The information listed below is current as of the date the transcript was finalized.
Abstract of Interview
Karel Svoboda was born in Prague, Czechoslovakia, though he and his family immigrated to western Germany—the Ruhr Valley—during the Cold War era, in stages: first, his father, then his mother, Svoboda, and one sister, and then, finally, his youngest sister. Both of Svoboda's parents studied chemical engineering, though only his father received his degree since his mother focused on raising their children; later, his mother became a teacher in Germany and then, when the family immigrated, the United States as well. In Germany, Svoboda attended an alternative school that focused much more on the arts, like music, chorus, and theater, which he enjoyed tremendously. He always performed well in his mathematics and science classes, and developed prowess in chess.
Not wanting to stagger his education for time in Germany's military service, Svoboda applied to several universities in the United States and chose to matriculate at Cornell University. He capitalized on the work-study program while there, working in a number of research labs throughout his undergraduate career, initially as a computer programmer. The summers he spent at Bell Laboratories, where he worked in statistics and then in physics, and the semester he spent at the Lawrence-Berkeley National Laboratory, where he worked full-time in a physics laboratory focused on high-temperature critical superconductors, were significant in his scientific development. After applying to and being accepted at Harvard University for graduate studies Svoboda deferred for a year in order to teach physics in Katmandu, Nepal. At Harvard, he started his doctoral work with Howard Berg but then also worked with Steven M. Block at the Rowland Institute for the Sciences. His love of Bell Laboratories during his undergraduate years brought him back there for postdoctoral research on synapses with Winfred Denk and David Tank, and gave him the opportunity to take what became a very influential course on neural systems at the Woods Hole Oceanographic Institute. Svoboda left Bell for a position at the Cold Spring Harbor Laboratory, studying biophysical neuroscience in neocortical circuits and their plasticity, with the intent of expanding his work to ensembles of neocortical circuits.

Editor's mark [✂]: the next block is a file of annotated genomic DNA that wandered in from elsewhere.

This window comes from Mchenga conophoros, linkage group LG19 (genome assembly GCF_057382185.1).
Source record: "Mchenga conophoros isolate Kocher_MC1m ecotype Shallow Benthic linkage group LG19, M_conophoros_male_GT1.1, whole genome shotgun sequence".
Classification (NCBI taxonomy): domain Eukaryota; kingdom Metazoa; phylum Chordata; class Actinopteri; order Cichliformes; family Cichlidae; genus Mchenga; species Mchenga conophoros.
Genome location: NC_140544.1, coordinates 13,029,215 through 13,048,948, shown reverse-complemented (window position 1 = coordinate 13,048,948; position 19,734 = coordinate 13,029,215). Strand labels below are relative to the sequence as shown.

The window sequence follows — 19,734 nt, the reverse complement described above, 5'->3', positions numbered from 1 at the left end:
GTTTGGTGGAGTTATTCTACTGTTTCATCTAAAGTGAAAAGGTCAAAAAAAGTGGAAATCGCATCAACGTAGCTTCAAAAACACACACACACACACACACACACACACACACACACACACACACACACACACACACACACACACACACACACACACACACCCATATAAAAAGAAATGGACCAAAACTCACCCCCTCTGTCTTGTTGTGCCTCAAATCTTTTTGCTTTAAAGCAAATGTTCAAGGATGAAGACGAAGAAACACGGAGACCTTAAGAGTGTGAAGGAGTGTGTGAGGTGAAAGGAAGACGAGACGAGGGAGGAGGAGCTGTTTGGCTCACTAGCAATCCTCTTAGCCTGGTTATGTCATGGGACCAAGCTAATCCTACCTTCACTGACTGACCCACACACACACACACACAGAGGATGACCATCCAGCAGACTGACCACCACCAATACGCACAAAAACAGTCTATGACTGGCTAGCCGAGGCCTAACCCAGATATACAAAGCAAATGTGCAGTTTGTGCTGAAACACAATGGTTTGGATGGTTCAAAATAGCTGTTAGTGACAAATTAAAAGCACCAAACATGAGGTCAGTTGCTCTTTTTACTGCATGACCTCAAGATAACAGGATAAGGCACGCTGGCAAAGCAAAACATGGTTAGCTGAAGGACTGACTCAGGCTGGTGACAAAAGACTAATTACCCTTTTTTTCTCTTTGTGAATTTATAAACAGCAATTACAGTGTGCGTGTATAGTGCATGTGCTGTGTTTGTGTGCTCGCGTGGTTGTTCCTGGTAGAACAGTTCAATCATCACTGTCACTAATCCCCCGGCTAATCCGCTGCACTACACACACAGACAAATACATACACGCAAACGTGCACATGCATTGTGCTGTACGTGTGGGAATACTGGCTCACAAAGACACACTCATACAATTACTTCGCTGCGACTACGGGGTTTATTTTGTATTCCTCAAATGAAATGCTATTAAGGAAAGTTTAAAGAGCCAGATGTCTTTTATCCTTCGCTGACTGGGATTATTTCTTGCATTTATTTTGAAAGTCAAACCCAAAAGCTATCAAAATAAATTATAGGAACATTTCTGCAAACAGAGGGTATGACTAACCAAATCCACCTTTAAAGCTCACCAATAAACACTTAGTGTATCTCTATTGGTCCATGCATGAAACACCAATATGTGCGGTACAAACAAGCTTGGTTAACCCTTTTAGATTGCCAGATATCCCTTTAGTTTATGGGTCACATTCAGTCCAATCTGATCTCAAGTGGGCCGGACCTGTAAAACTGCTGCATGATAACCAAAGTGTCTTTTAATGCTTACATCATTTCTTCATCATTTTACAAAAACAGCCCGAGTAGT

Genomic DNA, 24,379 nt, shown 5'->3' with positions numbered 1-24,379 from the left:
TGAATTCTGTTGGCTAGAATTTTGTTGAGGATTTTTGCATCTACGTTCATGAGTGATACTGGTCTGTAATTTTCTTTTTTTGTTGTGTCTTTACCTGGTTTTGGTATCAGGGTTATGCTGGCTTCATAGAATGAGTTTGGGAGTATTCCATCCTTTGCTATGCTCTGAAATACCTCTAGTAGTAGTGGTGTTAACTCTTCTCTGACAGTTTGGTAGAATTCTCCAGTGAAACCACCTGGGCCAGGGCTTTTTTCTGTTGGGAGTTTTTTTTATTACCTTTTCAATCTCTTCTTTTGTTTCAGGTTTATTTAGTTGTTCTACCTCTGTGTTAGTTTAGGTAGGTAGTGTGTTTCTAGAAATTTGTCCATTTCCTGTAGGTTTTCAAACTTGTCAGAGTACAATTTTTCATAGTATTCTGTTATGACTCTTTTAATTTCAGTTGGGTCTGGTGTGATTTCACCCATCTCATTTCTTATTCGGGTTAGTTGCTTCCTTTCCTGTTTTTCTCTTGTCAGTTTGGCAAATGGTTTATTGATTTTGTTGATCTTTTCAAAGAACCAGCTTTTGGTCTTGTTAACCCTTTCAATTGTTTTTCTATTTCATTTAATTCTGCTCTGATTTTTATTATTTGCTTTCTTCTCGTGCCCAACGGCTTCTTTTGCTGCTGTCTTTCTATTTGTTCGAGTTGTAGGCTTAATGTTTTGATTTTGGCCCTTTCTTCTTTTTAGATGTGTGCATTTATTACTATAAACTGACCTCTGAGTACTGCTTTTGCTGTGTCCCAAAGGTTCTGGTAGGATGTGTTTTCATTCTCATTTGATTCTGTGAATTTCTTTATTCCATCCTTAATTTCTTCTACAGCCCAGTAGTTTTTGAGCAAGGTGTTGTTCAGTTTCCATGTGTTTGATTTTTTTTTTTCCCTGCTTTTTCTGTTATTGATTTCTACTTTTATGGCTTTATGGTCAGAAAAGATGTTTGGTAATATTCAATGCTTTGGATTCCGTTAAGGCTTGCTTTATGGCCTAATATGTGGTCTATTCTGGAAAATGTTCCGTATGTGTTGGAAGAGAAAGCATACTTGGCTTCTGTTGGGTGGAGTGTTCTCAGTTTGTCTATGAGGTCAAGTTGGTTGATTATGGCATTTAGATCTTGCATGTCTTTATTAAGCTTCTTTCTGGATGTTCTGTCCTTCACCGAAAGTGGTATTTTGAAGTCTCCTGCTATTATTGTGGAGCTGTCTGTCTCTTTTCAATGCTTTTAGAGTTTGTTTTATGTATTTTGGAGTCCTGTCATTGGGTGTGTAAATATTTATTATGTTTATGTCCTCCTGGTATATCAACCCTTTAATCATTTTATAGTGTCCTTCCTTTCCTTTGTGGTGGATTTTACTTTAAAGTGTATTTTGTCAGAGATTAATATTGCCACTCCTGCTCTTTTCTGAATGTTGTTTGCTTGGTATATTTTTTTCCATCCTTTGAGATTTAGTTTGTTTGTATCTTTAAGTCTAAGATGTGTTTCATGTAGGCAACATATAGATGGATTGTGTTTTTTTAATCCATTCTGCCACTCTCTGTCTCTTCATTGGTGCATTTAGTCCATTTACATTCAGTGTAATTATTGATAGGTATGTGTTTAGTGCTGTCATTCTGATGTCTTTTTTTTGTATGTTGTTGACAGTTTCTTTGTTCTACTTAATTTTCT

As the interview came to a close, Svoboda discuss some of the general issues associated with being a principal investigator and a scientist working in the United States, like the issue of patents; the origin of his ideas; the process of conducting scientific research; becoming familiar with the history of a particular field of research; competition and collaboration in science; setting the national scientific agenda; and the role of the scientist in educating the public about science. The interview concluded with his thoughts on the Pew Scholars Program in the Biomedical Sciences award.
Cold Spring Harbor Laboratory
State University of New York at Stony Brook
Howard Hughes Medical Institute
|1994 to 1995||
Society of General Physiology Scholar
|1998 to 2002||
Pew Scholar in the Biomedical Sciences Award
|1998 to 2001||
Science Magazine, Runner-up, Breakthrough of the Year
|1999 to 2002||
Mathers Foundation Award
|1998 to 2001||
Whitaker Foundation Award
|2000 to 2006||
Howard Hughes Medical Institute, Assistant Investigator
|2002 to 2003||
McKnight Technological Innovations in Neuroscience Award
Eppendorf and Science Prize for Neurobiology, Runner-Up
Popular Science Brilliant 10
Society for Neuroscience, AstraZeneca Young Investigator Award
Table of Contents
Growing up in the Ruhr Valley region of Germany. Family background. Father. Mother. Siblings. Early schooling. Childhood interests and experiences. Interest in chess. Influential teacher. Secondary education in Germany. Religion. Parental expectations. Attends Cornell University. First research experience at Bell Laboratories. Semester at Lawrence-Berkeley National Laboratory. College experiences. Meets future wife. Teaches physics in Katmandu, Nepal. Enters biophysics graduate program at Harvard University.
Doctoral work with Howard Berg and Steven M. Block at the Rowland Institute for Sciences. Watt W. Webb laboratory at Cornell University. Postdoctoral fellowship at Bell Laboratories working with Winfred Denk and David Tank. Block's management style. Denk laboratory. Impact of a neural systems course at Woods Hole Oceanographic Institute. Postdoctoral research on synapses at Bell Laboratories. Management styles of Winfred Denk and David Tank. Accepts a position at Cold Spring Harbor Laboratory (CSHL). Setting up lab. Current research in biophysical neuroscience on neocortical circuits and their plasticity. Future research on ensembles of neocortical circuits. Practical applications of work. Teaching responsibilities. Travel commitments.
Administrative duties. Funding history. Writing journal articles. Laboratory management style. Professional commitments. Balancing family and career. Wife's career. Leisure activities. Professional goals. Patents. Creativity in science. Competition and collaboration in science. Prioritizing research projects. National scientific agenda. Role of the scientist in educating the public about science. Privatization of scientific research. Gender. Percentage of women as graduate students and principal investigators. Pew Scholars Program in the Biomedical Sciences.